In sharp contrast, Conservative reaction was muted, many Tories saying that it was premature to comment on the report. But Patricia Kirwan, who as chairwoman of Westminster's housing committee during the late 1980s was a key figure in the controversy, said: 'The report is devastating - far more so than I had ever contemplated.'
She said that the homes sales policy was wrong for four reasons. It was publicly and morally indefensible, financially incorrect, politically unsound and unlawful. 'That is why I spoke out against it originally and why, in September 1989, I resigned from the council, thus ending my political career.'
Ms Kirwan's change of heart came after a seminar for Conservative councillors in September 1986, when she presented a paper entitled Westminster's Housing 1986-90.
This paper said that the aim was 'to ensure that, as far as possible, Westminster's housing policies achieve the type of social and economic residential mix that will enable us to retain control of the council in 1990 and help to retain the Conservative majority in the parliamentary seat of North Westminster'.
Peter Bradley, deputy leader of the council's Labour group, said: 'People are becoming complacent. It is something to do with the overweening arrogance of power . . . They don't know the limits of authority that they hold in trust - they confuse their own personal and party political interests with those of the public.'
Jack Straw, Labour's environment spokesman, said: 'This exposes political corruption on a scale unknown in post-war Britain. It is the stuff of banana republics. Responsibility for this goes right to the top of the Tory party who lauded Shirley Porter and colleagues in 1990, and ever since.'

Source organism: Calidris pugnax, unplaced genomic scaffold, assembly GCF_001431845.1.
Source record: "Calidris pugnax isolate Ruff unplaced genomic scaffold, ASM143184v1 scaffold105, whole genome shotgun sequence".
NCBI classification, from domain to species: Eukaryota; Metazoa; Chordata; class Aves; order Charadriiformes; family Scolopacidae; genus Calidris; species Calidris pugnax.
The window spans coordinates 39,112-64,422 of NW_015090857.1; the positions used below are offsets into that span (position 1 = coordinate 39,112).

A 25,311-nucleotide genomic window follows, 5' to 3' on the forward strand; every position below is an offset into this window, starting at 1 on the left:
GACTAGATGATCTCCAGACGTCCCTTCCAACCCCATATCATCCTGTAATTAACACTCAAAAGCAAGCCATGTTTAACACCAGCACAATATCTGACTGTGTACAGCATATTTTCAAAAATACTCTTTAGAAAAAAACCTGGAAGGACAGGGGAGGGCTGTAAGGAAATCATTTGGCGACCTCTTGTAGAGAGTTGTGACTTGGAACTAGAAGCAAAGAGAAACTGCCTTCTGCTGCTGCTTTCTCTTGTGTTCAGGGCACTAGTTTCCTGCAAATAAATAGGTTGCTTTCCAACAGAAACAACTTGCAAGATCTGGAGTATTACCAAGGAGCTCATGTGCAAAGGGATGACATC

David Rendel, the Liberal Democrats' local government spokesman, said: 'This report goes to the very heart of Conservative corruption. The named councillors squandered over pounds 20m. They should pay it back and it should be ploughed back into the community.'
Dr Richard Stone, a local GP who was the first objector to the house sales scheme, said: 'At last justice has been done as far as all these people who were obviously doing wrong. I feel desperate that people who were all in housing need are still in need. Because of this policy people are still homeless.'
However, Roger Gale, Conservative MP for Thanet North, said: 'Those involved have not had the opportunity to comment on, or challenge, the findings of the District Auditor so it would be premature to comment further.'Reuse content